5. The learned District Judge closed the petitioner's evidence the same day without giving any reasons why the request made by the petitioner in her application dated 7-4-1969 or by her counsel in his statement dated 13-6-1969 could not be granted. This abrupt closing of the petitioner's evidence had led to the filing of the two applications for the transfer of the case to some Court outside the district. If the learned District Judge was not prepared to concede the prayer, he should have clearly stated so and to have afforded the appellant a proper opportunity of proving the second will by independent evidence. The petitioner had no reasons to believe that her reasonable request intended to avoid a multiplicity of proceedings and duplication of evidence would be summarily rejected without giving any valid reasons. Having failed to afford the petitioner a reasonable opportunity of proving her case without properly disposing of her application dated 7-4-1969, the Additional District Judge cannot hold the petitioner to blame by saying that she had not produced any evidence to prove the later will which was said to have revoked the earlier will propounded by the respondent. There has, therefore, been a material irregularity in the conduct of the proceedings and it has led to a failure of justice. If I set aside the impugned order, all subsequent proceedings taken by the learned Additional District Judge, in the absence of the petitioner, who may ultimately be found to be an interested party, would be without jurisdiction and this would be so independently of the case law which deals with the effect of the disobedience of a stay order by the Subordinate Court on such subsequent proceedings. An inquiry under Order XXII of the Code with regard to the impleading of legal representatives has to be carried on with some responsibility and it is not open to a Court to implead any inter-meddler or impostor having no real stake in the estate. If it is ultimately found, as pleaded by the petitioner, that the will propounded by the respondent stands revoked by a later will made by the deceased, then the respondent would have no better right to intermeddle with the estate. The petitioner has been kept out of the proceedings and has not been impleaded as a party. She could not, therefore, file any appeal against the final order of the Additional District Judge remanding the case to the trial Court. She could not for that reason take any objection in the lower Courts to the proceedings taken in her forced absence. This is the only Court, therefore, where she could be heard with regard to the alleged illegality of the subsequent proceedings taken in defiance of the stay order issued by this Court. Shri Liberhan, the learned counsel for the petitioner, had taken this objection at the earliest opportunity. When this case had come up before me on 7th October, 1970, Shri Liberhan had submitted that the order of the Additional District Judge disposing of the appeal and remanding the case on 20-6-1970 was a nullity and that his revision petition was not in any manner affected by that illegal order passed in his client's absence. I can exercise my powers under Section 115 of the Code, on my own motion or on the verbal application of the party aggrieved, to revise the subsequent proceedings irregularly taken by the Courts below after I had passed the stay order.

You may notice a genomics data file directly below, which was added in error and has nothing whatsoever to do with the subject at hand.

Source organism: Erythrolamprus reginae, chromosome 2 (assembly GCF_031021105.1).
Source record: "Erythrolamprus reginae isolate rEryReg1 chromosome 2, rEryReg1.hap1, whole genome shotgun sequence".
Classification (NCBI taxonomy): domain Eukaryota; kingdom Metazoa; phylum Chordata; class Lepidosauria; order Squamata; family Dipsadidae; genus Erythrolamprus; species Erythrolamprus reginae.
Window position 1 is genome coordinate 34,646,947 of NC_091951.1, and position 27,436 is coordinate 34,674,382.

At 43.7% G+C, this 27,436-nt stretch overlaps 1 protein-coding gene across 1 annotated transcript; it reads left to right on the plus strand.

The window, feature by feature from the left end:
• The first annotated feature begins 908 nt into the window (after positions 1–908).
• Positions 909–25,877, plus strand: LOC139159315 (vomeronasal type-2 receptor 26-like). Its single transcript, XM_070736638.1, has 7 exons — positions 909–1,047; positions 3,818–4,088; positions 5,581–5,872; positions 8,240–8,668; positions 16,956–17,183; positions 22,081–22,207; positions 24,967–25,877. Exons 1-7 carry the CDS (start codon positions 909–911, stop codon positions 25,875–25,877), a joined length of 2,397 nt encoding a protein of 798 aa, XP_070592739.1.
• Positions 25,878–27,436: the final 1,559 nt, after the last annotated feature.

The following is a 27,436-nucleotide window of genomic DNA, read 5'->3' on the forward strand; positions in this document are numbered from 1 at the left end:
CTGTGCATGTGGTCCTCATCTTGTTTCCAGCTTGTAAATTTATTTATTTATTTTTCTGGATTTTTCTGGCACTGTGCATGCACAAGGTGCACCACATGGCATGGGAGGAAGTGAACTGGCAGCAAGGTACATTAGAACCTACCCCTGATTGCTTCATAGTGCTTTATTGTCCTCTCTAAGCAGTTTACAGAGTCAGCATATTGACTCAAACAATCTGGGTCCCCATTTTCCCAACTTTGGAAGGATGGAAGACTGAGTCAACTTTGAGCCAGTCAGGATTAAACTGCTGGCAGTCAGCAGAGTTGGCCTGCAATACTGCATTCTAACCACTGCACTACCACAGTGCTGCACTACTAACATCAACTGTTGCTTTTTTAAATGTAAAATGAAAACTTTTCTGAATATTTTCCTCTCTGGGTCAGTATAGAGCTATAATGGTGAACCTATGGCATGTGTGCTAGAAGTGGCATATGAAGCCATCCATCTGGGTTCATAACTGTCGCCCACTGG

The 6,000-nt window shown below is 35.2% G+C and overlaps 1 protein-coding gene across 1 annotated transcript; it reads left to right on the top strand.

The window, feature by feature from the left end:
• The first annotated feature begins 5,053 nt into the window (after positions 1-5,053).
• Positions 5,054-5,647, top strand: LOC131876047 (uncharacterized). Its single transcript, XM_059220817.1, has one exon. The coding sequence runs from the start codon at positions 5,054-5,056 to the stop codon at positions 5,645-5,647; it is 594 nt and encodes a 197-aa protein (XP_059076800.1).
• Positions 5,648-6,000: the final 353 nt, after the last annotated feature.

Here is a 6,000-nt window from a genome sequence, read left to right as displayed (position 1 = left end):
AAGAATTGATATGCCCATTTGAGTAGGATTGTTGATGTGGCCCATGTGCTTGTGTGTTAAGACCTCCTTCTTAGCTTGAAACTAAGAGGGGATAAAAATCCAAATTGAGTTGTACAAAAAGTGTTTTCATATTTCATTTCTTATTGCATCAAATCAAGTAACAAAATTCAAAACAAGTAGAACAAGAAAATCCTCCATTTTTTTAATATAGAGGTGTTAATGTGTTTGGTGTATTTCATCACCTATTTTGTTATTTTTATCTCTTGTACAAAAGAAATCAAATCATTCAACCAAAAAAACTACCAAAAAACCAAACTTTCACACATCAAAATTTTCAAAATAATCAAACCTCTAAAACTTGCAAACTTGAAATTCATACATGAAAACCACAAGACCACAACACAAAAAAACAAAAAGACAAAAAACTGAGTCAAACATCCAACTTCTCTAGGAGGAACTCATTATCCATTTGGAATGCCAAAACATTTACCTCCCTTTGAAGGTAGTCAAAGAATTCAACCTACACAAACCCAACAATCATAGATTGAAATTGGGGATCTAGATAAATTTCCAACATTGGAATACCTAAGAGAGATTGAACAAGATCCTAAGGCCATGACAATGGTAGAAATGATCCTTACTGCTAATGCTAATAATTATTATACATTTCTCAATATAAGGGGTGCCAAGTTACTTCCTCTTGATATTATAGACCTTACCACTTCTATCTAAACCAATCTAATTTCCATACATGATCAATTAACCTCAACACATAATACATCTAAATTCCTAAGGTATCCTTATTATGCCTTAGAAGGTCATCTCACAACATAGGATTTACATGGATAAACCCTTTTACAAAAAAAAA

6. In Motiram Roshanlal Coal Co. (P.) Ltd. v. District Committee, Dhanbad, AIR 1962 Pat 357, the ruling cited by Shri Liberhan, it had been held as follows:--